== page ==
What do Proof of Work and Proof of Stake means? Consensus algorithm explanation.
What the difference between PoW, PoS, DPos? A simple explanation of one of the most important concept for the entire crypto industry.
Blockchain consensus is the procedure by which network participants agree on the current state of data on the blockchain. Through this, consensus algorithms establish reliability and trust in the blockchain itself.
Why does a blockchain need a consensus algorithm?
The consensus algorithm provides the backbone of all cryptocurrency blockchains and ensures their security. Before we go on to look at the different consensus algorithms, we need to define what consensus means for blockchain.
Blockchain is a decentralized, distributed, and commonly public digital database that is used to record transactions. Each such transaction is recorded as a "block" of data, which must be independently verified by peer-to-peer computer networks before it can be added to the chain. This system helps to protect the blockchain from fraudulent activity and solves the problem of "double-spending".
To ensure that all participants ("nodes") in a blockchain network agree on one version of the story, blockchain networks such as Bitcoin and Ethereum implement consensus algorithms (also known as consensus protocols or consensus mechanisms). These mechanisms aim to make the system fault-tolerant.
What are consensus algorithms?
Consensus is the process by which a group of peer nodes (nodes) in the network determines which transactions in the blockchain are valid and which are not. Consensus mechanisms are the techniques used to achieve this consensus. It is these sets of rules that help protect the network from malicious behavior and hacker attacks.
There are many different types of consensus mechanisms, depending on the blockchain and its application. While they vary in power, security, and scalability, they all have one goal: to ensure the validity and integrity of records. Here is an overview of some of the most well-known types of consensus mechanisms used in distributed systems to achieve consensus.
Used in Bitcoin, EthereumPoW, and many other public blockchains. Proof-of-work (PoW) was the earliest consensus mechanism ever created. It is considered the most reliable and secure of all consensus mechanisms, despite existing concerns about scalability. Although the term "Proof-of-Work" was introduced in the early 1990s, it was Bitcoin founder Satoshi Nakamoto who applied the technology in the context of digital currencies.
In PoW, miners essentially compete against each other to solve extremely complex computational puzzles using powerful computers. Whoever comes up with the first 64-digit hexadecimal number ("hash") gets the right to form a new block and confirm transactions. The successful miner is also rewarded with a predetermined amount of cryptocurrency, known as a "block reward.
You can find a detailed explanation of how blockchain works in our last article: What is blockchain: the simplest explanation.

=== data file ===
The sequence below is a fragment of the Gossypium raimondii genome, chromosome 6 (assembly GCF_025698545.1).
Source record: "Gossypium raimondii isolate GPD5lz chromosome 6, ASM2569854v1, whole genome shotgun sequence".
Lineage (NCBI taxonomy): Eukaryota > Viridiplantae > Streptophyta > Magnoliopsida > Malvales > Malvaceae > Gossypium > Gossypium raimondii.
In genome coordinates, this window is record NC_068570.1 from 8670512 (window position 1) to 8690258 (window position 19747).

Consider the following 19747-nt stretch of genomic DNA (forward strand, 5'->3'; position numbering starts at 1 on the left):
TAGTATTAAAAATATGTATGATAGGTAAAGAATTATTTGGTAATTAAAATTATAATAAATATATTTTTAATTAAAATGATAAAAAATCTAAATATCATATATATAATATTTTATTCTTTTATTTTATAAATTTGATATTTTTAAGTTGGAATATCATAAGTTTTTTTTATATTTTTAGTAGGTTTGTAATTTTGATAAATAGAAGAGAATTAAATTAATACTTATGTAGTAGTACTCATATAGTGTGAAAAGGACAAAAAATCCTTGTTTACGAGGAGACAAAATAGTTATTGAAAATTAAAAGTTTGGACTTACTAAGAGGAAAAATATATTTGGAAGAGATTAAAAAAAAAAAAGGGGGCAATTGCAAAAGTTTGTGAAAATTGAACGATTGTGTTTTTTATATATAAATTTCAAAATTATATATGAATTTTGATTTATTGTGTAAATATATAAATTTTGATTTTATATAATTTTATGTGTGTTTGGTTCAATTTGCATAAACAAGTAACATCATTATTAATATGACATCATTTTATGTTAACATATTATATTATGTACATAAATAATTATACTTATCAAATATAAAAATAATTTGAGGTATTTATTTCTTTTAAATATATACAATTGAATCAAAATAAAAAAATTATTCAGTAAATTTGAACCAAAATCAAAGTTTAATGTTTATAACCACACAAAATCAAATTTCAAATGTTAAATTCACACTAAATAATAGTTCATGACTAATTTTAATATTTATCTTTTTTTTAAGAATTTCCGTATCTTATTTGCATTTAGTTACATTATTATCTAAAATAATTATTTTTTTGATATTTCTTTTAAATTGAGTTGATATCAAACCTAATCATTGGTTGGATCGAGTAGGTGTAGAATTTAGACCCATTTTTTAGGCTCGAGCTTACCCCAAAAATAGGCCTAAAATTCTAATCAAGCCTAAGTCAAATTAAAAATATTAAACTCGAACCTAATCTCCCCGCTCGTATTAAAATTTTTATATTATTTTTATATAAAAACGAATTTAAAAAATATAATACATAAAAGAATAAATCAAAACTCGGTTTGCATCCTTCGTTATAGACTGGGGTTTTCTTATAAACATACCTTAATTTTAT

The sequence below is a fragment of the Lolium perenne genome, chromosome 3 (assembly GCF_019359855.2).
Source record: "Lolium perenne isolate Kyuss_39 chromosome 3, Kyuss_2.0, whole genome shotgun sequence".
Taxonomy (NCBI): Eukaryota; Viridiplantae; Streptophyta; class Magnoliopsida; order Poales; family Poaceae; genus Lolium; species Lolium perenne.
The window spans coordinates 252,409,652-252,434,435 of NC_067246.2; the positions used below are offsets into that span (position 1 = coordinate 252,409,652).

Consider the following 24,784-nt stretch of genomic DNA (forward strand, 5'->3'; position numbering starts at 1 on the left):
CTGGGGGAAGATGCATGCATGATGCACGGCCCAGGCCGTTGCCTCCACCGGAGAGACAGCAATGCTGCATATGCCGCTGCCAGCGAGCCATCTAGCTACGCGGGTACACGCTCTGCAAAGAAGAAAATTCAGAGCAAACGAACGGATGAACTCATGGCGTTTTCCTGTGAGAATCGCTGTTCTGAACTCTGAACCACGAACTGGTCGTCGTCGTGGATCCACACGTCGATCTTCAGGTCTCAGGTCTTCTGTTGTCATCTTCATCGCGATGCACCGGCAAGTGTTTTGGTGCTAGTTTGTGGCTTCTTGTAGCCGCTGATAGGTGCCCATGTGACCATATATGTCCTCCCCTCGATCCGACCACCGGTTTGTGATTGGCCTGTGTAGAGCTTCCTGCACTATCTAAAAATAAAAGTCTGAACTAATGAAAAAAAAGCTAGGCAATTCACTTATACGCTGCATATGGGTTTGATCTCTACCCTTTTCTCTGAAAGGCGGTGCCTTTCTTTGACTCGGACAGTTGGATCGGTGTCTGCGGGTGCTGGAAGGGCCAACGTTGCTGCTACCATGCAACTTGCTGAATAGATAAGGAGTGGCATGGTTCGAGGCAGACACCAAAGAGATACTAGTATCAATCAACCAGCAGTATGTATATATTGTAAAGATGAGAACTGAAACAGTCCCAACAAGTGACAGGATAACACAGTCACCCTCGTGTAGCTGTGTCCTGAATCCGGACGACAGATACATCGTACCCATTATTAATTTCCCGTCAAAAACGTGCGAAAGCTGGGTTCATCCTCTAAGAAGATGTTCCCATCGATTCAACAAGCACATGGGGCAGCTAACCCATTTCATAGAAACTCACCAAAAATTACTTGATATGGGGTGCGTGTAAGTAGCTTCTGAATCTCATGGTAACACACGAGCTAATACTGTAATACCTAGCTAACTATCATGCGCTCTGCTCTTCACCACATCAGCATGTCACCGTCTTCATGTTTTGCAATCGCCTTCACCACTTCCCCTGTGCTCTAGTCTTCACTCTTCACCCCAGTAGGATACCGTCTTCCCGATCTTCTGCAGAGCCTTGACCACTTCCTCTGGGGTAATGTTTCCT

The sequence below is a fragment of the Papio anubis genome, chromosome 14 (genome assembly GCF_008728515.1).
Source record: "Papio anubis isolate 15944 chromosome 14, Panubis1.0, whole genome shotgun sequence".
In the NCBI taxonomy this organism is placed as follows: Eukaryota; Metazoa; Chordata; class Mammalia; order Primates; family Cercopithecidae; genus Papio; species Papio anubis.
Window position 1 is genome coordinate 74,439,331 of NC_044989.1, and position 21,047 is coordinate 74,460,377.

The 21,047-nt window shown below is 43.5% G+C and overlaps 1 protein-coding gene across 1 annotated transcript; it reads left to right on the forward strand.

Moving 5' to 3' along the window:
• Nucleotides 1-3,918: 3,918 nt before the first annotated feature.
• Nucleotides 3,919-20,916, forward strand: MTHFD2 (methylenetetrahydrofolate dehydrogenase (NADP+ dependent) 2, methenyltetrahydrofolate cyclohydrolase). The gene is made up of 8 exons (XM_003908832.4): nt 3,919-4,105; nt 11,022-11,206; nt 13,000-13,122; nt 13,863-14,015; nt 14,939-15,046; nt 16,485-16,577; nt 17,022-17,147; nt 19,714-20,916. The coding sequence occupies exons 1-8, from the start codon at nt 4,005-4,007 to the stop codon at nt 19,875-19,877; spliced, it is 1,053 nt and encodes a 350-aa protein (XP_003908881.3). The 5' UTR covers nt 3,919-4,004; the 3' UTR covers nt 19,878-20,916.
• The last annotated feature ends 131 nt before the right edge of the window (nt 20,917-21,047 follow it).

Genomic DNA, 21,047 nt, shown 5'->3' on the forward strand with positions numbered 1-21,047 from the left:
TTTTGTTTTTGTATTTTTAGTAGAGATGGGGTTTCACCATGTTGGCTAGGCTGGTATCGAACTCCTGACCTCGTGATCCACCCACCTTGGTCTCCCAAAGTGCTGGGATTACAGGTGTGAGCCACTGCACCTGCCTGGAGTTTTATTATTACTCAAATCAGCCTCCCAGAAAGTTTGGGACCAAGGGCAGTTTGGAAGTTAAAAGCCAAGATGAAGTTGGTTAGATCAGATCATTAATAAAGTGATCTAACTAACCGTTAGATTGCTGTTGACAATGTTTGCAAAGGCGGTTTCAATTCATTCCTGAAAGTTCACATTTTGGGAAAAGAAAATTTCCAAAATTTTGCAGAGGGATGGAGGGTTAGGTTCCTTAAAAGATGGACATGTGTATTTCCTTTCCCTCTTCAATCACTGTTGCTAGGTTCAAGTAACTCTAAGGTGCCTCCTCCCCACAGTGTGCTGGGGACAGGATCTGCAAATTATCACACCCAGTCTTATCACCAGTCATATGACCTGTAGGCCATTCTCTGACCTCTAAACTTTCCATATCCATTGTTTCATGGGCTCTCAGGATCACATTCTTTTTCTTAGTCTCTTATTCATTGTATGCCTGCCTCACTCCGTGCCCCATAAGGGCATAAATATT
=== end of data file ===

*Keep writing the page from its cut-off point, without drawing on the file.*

Since generating new blocks requires a large number of computing resources and energy, PoW transactions are expensive. This is a barrier to new miners, leading to concerns about centralization and scalability limitations.
And it's not just the high costs. The most common criticism of PoW is the impact of electricity consumption on the environment. This has led many to look for more sustainable, energy-efficient consensus protocols such as Proof-of-Stake (PoS).
Proof of Stake (PoS)
This popular consensus algorithm is based on a process known as "staking". In a Proof of Stake (PoS) system, miners must "freeze" some tokens in their wallet to get a chance to be randomly selected by the system as a "validator". This process is similar to the lottery, where the more coins you bet, the higher your chances.
“Staking” is the process of locking up cryptocurrency assets for a reward.
Unlike PoW, where miners are incentivized with a reward per block (new coins created), those who contribute to the PoS system simply receive a commission per transaction.
PoS is seen as a more sustainable and eco-friendly alternative to PoW, as well as being more secure against “51% attacks”. However, because the system favors organizations with a large number of tokens, PoS has drawn criticism that it can lead to centralization.
Most popular PoS blockchains:
Ethereum ( only after September 2022 "Merge” update);
Delegated Proof-of-Stake (DPoS)
A modification of the PoS consensus mechanism, delegated share proof (DPoS) relies on a reputation-based voting system to reach consensus. Network users "vote" to select "witnesses" (also known as "block producers") to secure the network on their behalf. Only the top-level witnesses (those with the most votes) are allowed to validate transactions on the blockchain.
To vote, users add their tokens to the stacking pool. The votes are then weighted according to the size of each voter's share - the more coins they have in the stacking pool, the more eligible they are to vote. Selected witnesses who successfully validate transactions in the block receive a reward, which is usually shared with those who voted for them.
Top-tier witnesses are always at risk of being replaced by those who are considered more reliable and therefore receive more votes. They may even be removed from the list if they fail in their duties or attempt to confirm fraudulent transactions. This encourages witnesses to always remain honest, ensuring the integrity of the blockchain.
Although DPoS is less popular than PoS, many people consider it more efficient, democratic, and financially inclusive than its predecessor.
Most popular DPoS platforms: